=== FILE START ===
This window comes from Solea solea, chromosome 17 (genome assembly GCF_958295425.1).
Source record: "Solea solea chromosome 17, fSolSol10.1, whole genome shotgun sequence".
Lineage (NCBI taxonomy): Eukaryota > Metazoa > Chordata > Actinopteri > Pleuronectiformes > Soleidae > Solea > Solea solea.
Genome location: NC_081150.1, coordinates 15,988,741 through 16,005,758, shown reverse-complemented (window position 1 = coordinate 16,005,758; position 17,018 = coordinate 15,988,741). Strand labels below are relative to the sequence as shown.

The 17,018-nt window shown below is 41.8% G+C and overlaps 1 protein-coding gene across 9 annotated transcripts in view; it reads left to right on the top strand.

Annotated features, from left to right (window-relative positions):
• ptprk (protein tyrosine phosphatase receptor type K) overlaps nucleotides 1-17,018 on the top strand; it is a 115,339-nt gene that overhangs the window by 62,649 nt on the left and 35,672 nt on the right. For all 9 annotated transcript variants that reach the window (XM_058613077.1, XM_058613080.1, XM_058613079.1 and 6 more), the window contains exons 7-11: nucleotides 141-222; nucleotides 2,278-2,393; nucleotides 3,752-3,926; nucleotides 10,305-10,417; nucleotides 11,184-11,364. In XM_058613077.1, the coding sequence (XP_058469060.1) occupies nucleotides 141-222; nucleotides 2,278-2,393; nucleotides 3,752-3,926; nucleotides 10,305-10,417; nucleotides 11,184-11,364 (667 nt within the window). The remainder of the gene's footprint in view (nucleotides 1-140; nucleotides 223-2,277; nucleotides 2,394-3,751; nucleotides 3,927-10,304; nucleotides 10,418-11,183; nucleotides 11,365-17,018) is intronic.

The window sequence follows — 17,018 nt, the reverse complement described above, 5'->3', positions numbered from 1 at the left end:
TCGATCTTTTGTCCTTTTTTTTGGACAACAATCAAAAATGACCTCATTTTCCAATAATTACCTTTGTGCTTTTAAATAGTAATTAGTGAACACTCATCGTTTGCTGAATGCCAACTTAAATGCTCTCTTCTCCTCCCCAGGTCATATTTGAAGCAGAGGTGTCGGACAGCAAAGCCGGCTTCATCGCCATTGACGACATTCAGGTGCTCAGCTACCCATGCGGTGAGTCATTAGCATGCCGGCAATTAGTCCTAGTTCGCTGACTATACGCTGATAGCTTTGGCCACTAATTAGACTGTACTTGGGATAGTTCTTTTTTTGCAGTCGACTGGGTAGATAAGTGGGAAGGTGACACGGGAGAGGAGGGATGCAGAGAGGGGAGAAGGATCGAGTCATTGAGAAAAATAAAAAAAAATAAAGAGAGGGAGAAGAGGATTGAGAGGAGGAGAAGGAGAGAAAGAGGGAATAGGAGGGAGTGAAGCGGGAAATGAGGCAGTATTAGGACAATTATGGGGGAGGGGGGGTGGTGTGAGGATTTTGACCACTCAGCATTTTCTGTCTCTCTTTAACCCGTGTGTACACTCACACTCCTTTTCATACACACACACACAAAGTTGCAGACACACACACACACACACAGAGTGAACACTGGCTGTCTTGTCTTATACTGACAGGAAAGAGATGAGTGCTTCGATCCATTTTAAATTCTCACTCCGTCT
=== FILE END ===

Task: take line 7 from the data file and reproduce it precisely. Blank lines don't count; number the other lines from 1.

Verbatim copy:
• ptprk (protein tyrosine phosphatase receptor type K) overlaps nucleotides 1-17,018 on the top strand; it is a 115,339-nt gene that overhangs the window by 62,649 nt on the left and 35,672 nt on the right. For all 9 annotated transcript variants that reach the window (XM_058613077.1, XM_058613080.1, XM_058613079.1 and 6 more), the window contains exons 7-11: nucleotides 141-222; nucleotides 2,278-2,393; nucleotides 3,752-3,926; nucleotides 10,305-10,417; nucleotides 11,184-11,364. In XM_058613077.1, the coding sequence (XP_058469060.1) occupies nucleotides 141-222; nucleotides 2,278-2,393; nucleotides 3,752-3,926; nucleotides 10,305-10,417; nucleotides 11,184-11,364 (667 nt within the window). The remainder of the gene's footprint in view (nucleotides 1-140; nucleotides 223-2,277; nucleotides 2,394-3,751; nucleotides 3,927-10,304; nucleotides 10,418-11,183; nucleotides 11,365-17,018) is intronic.